“Your claim might not be immediately approved, but it doesn’t hurt to file one because of all the uncertainties around COVID-19,” Flueckiger advised.
This type of insurance is particularly important for private schools that stand to lose tuition money.
“States will step in to bail out public schools if they’re forced to shut down because of the COVID-19 spread. But that may not be the case with private schools, since they’re not public entities,” Flueckiger said.
Some insurance companies have added pandemic exclusions to their policies, which would leave schools vulnerable to lawsuits. For example, PACE — the property and liability insurer for most school districts in Oregon — stopped offering liability insurance for coronavirus-related claims as of June 30th, according to Sen. Lynn Findley and Rep. Mark Owens, who also sits on a school board.
In arguing against the change, the legislators pointed out that schools that follow all OHA safety guidelines would still be liable for the spread of COVID-19.
For schools, this means weighing the benefits of in-person learning while mitigating the potential financial losses from lawsuits. It also means reviewing existing policies and adjusting coverage as needed.
For teachers who are planning for a return to the classroom, now’s a good time to review your insurance coverage. It’s worth looking into three main types of coverage: health, disability and life insurance.
Most schools provide health insurance for teachers, so it’s worth reading through your policy to note its limits as well as in-network doctors, hospitals and clinics near you. You can adjust or boost your coverage during the Open Enrollment period, which starts on November 1st. Educators who have a qualifying life event — such as a change in location or household size — can review their coverage at any time.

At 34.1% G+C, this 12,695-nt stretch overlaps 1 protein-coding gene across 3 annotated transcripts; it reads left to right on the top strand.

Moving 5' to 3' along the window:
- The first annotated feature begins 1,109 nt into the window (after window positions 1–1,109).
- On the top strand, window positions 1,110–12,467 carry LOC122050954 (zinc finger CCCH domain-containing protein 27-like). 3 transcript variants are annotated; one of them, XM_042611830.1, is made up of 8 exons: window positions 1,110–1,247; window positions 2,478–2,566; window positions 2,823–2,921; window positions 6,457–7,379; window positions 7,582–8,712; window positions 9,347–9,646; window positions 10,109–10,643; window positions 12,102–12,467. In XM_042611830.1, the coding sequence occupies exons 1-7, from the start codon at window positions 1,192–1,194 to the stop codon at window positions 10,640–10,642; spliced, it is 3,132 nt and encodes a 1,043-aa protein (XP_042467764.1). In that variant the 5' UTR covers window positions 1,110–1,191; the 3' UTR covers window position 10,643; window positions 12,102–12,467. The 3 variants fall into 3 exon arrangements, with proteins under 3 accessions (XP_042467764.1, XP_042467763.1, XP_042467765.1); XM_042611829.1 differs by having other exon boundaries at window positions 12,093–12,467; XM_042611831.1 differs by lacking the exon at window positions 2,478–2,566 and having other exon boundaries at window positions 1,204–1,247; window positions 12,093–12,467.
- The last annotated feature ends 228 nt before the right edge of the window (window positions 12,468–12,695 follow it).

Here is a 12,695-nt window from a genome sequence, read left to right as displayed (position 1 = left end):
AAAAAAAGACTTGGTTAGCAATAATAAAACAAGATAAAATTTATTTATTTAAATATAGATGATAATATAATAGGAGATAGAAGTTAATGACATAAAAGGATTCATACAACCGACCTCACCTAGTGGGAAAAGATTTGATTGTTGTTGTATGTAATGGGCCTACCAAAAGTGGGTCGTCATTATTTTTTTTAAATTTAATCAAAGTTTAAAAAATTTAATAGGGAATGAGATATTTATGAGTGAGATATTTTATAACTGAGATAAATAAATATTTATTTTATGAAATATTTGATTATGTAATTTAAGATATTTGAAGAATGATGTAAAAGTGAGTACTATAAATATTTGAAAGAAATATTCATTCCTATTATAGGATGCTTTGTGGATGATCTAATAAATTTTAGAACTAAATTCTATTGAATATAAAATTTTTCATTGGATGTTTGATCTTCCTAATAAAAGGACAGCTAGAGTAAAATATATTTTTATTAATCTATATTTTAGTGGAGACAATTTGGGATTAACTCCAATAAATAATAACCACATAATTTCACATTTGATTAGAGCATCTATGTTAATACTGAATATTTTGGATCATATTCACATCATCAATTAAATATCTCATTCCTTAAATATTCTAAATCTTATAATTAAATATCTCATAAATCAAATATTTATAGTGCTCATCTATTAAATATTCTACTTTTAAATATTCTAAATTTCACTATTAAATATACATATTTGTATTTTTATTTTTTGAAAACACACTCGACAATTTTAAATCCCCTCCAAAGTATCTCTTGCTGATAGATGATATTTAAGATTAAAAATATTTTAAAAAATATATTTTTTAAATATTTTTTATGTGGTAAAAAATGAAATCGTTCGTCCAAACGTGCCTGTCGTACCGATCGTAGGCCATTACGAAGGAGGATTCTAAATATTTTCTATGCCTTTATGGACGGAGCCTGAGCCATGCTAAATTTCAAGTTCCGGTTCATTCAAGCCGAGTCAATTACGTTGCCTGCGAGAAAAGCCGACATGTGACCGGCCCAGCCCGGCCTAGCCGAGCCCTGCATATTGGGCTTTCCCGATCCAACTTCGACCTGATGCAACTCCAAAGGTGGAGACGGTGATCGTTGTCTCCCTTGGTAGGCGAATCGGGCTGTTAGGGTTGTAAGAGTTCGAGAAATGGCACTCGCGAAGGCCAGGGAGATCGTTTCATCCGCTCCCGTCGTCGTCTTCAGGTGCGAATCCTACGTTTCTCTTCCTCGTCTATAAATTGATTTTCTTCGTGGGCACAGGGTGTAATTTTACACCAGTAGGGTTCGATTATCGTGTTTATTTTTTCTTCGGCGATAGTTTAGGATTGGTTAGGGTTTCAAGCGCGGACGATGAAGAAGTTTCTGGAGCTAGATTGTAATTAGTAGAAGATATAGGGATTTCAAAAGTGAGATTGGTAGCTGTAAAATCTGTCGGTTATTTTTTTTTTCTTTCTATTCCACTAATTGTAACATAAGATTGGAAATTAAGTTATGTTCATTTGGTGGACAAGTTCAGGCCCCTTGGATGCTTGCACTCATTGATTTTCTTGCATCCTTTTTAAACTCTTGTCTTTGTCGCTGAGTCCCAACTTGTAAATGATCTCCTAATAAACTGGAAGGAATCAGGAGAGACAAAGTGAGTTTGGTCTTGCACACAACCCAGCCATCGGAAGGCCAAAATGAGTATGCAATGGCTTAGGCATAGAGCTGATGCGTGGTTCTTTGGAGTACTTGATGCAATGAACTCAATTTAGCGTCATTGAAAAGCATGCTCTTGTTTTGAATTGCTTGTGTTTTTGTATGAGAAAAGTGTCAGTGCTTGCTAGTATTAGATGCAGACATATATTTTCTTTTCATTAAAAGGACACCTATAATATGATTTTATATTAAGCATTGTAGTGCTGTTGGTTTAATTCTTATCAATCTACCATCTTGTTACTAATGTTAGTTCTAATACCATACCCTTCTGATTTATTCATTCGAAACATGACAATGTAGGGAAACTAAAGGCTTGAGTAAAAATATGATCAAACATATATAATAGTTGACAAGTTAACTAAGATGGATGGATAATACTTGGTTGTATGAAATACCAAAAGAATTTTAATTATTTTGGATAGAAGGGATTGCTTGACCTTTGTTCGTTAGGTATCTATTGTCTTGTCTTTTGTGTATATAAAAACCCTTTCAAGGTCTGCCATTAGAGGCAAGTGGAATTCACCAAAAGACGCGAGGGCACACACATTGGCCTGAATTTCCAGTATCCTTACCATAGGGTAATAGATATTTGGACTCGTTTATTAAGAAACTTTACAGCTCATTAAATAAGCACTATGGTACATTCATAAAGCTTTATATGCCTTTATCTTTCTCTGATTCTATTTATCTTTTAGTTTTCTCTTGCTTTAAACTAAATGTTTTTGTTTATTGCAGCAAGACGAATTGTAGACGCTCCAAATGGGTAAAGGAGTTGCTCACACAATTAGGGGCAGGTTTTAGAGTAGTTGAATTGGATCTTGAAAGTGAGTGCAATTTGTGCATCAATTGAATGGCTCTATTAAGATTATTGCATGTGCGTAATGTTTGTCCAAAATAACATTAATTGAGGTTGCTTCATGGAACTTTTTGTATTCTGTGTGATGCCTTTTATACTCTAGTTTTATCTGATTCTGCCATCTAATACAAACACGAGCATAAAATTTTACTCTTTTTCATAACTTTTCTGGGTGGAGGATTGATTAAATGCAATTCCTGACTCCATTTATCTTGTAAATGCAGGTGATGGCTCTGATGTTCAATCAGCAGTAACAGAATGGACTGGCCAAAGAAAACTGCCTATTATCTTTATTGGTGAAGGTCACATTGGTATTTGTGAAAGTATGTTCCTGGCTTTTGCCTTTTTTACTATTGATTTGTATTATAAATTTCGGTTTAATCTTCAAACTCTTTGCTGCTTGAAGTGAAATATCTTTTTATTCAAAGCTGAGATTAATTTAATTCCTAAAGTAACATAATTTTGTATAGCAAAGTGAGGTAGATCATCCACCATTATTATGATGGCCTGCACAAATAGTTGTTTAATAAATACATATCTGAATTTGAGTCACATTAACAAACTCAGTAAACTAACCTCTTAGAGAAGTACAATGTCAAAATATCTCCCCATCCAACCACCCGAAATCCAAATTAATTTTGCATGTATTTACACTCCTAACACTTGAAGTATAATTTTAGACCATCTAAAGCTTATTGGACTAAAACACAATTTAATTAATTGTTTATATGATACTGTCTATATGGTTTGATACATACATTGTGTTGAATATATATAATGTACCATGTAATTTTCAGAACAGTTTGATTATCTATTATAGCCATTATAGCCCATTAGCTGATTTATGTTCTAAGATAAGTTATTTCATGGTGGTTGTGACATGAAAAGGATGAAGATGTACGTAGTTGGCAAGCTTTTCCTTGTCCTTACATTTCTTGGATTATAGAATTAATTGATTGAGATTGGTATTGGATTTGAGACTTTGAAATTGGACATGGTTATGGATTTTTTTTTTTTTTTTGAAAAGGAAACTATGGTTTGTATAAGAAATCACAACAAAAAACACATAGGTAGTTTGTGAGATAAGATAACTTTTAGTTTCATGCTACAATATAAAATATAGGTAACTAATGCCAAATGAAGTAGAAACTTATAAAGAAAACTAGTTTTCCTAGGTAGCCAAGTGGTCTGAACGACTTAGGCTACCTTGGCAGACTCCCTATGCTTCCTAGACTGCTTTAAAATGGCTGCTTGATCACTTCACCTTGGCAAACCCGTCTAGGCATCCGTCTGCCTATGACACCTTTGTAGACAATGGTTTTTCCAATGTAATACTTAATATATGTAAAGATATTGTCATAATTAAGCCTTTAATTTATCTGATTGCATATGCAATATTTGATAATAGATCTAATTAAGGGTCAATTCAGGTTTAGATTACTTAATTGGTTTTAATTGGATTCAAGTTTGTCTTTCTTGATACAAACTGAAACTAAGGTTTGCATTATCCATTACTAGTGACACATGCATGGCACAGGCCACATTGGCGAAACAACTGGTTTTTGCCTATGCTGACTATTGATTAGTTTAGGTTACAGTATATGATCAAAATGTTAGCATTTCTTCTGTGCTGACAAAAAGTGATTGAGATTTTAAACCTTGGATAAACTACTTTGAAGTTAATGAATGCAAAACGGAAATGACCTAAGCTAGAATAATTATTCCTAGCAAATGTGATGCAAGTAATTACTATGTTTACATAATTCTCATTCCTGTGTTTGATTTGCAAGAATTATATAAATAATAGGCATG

You may also have access to disability insurance as part of your employee benefits, and the premiums are typically subsidized. This coverage replaces a portion of your paycheck for a specified period of time — and disability insurance covers the coronavirus. If your school doesn’t offer group disability policies, you can buy an individual policy on your own.
Finally, many schools, unions and member organizations provide life insurance for teachers and educational staff. These group policies are cheap and convenient, and ideal for seniors or those with preexisting conditions. But they’re typically capped at small amounts, like $50,000 — which may leave you underinsured if your family relies on your teaching income.
To protect your loved ones in case of COVID-19 complications, you may want to consider an individual life insurance policy on top of the coverage offered through your school.
Typically, schools have ironclad insurance to cover a range of incidents — but the pandemic has changed the way schools approach insurance. To prevent huge financial losses as a result of being sued for coronavirus cases, schools should boost their liability and business interruption coverage.
At the same time, teachers returning to the classroom can adjust their health, disability and life insurance they have through the workplace during Open Enrollment, which begins in November.